VALLEY FORGE, Pa., Oct. 25, 2012 /PRNewswire/ -- PJM Interconnection today proposed ways to increase competition and innovation in the development of electric transmission improvements, to consider public policy requirements and to increase the participation of states and others in the transmission planning process. The filing, made to the Federal Energy Regulatory Commission, addresses the commission's call in its Order 1000 for changes in how electric transmission is planned.
"PJM is building on a solid planning process that has achieved results and that already has expanded stakeholder participation and involves the states in transmission planning," said Terry Boston, PJM CEO and president. "We believe our approach provides additional opportunities for competitive solutions to transmission needs balanced with meeting our primary obligation of maintaining reliability."
PJM's filing reviews how PJM's current transmission planning process meets various Order 1000 requirements.
Highlights of PJM's filing today include enhancements to provide additional opportunities for consideration of alternative solutions, a transparent process for review and approval of transmission needs and solutions, and a state agreement approach that provides an additional involvement for states to propose transmission improvements and additions required by public energy policies, such as renewal portfolio standards.
Earlier this year, PJM received FERC approval of planning process enhancements that redefined and expanded stakeholder participation in the planning process and addressed public policy considerations.
The earlier filing showed that PJM's transmission planning process accommodates not only new technologies, such as storage, but also changing patterns of consumers' use of electricity, such as demand response.
Under the previous changes and today's filing, public policy initiatives, such as renewable resource integration, demand response programs or other environmental initiatives, as well as "at risk" generation can be included in scenario planning, sensitivity studies and modeling assumptions used to analyze transmission needs. PJM has already begun to study such scenarios in this year's transmission expansion planning cycle.
Other key components of today's filing:
- PJM's plan calls for an innovative approach to developing transmission projects by calling for proposal windows through which an entity may submit a project proposal. PJM has included the potential for competitive solicitation of proposals for:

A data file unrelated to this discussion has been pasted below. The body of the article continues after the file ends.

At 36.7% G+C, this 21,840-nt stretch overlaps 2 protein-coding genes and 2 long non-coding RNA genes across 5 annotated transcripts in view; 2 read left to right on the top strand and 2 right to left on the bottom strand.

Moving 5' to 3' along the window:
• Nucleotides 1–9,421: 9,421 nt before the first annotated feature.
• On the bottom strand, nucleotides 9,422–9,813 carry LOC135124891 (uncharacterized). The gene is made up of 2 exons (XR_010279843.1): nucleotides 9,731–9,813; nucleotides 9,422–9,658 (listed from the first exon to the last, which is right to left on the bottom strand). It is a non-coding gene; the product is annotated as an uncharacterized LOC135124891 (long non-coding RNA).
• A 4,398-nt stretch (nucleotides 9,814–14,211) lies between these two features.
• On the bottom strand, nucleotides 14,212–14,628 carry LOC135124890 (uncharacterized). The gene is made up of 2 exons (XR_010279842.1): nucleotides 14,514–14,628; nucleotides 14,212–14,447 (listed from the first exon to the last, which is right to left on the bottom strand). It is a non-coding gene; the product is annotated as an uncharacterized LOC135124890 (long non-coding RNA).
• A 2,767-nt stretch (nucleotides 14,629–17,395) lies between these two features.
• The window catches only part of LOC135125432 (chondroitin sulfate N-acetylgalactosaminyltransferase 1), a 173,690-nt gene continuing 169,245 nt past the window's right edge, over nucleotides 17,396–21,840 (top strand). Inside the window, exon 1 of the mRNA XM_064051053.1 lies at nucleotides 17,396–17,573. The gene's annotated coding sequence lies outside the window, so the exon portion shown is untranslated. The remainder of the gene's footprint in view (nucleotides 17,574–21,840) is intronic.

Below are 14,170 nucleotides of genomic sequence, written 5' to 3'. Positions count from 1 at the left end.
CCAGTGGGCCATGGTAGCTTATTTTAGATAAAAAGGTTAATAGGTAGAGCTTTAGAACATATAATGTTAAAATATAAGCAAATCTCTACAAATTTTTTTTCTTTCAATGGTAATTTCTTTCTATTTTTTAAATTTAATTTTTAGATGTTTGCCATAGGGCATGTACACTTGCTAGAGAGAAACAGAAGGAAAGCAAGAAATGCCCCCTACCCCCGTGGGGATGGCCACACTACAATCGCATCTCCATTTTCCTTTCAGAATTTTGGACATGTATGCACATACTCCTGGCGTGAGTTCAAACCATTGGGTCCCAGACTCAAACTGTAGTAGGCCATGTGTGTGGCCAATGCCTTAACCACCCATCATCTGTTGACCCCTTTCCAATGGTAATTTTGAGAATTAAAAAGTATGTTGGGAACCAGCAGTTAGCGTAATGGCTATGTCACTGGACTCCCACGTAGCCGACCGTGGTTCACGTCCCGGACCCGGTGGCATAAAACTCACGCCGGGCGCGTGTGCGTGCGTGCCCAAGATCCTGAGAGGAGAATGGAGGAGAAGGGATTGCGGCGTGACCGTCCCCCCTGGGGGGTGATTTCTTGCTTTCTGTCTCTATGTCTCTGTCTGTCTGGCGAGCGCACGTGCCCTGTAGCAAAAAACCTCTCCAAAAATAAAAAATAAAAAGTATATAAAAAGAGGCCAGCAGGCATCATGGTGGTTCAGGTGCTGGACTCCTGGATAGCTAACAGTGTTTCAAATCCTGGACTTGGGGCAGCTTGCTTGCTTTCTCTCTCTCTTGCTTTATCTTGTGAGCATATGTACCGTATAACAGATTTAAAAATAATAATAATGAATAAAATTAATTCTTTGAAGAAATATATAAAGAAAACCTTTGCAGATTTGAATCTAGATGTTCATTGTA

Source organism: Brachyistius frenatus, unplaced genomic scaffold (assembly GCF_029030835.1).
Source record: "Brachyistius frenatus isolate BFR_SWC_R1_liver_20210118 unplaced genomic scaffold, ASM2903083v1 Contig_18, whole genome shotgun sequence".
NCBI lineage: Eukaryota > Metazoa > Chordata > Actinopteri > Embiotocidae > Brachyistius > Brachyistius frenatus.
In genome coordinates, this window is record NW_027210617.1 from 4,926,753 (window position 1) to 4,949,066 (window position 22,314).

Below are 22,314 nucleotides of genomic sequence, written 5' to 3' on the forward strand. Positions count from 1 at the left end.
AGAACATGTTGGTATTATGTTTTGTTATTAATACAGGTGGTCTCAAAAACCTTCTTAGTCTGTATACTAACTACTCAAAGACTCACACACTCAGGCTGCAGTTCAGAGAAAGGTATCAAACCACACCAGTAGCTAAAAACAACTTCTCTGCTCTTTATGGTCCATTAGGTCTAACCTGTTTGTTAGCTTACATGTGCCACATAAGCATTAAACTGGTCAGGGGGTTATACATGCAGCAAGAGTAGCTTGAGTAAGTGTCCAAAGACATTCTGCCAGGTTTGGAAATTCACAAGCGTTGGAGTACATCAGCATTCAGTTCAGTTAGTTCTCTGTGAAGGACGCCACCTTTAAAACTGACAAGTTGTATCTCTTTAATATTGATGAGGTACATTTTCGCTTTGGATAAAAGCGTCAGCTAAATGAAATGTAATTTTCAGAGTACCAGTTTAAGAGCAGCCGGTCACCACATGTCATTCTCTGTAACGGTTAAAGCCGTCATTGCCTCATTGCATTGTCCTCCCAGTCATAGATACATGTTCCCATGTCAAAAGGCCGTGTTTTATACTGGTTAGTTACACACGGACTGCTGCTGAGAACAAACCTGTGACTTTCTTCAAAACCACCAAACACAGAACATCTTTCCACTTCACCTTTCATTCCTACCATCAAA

- long-lead projects (needed in five or more years),
- short-term projects (needed in four to five years),
- immediate-need reliability projects (needed in three years or less), as well as
- for market efficiency projects.
- PJM has included a time element to ensure an appropriate proposal window is available to transmission development competitors while balancing the need for projects to be selected, sited and constructed in time to maintain the reliability of the transmission system.
- To meet the FERC requirements regarding cost allocation, PJM supported the revisions to regional cost allocation methodologies filed separately by PJM transmission owners on Oct. 11, 2012.
- PJM proposes a process for including in the Regional Transmission Expansion Plan projects identified by one or more states that address their state public policy requirements.
Details about the compliance filing are highlighted in the summary letter of the filing.
PJM Interconnection, founded in 1927, ensures the reliability of the high-voltage electric power system serving 60 million people in all or parts of Delaware, Illinois, Indiana, Kentucky, Maryland, Michigan, New Jersey, North Carolina, Ohio, Pennsylvania, Tennessee, Virginia, West Virginia and the District of Columbia. PJM coordinates and directs the operation of the region's transmission grid, which includes 59,750 miles of transmission lines; administers a competitive wholesale electricity market; and plans regional transmission expansion improvements to maintain grid reliability and relieve congestion. Visit PJM at www.pjm.com.
SOURCE PJM Interconnection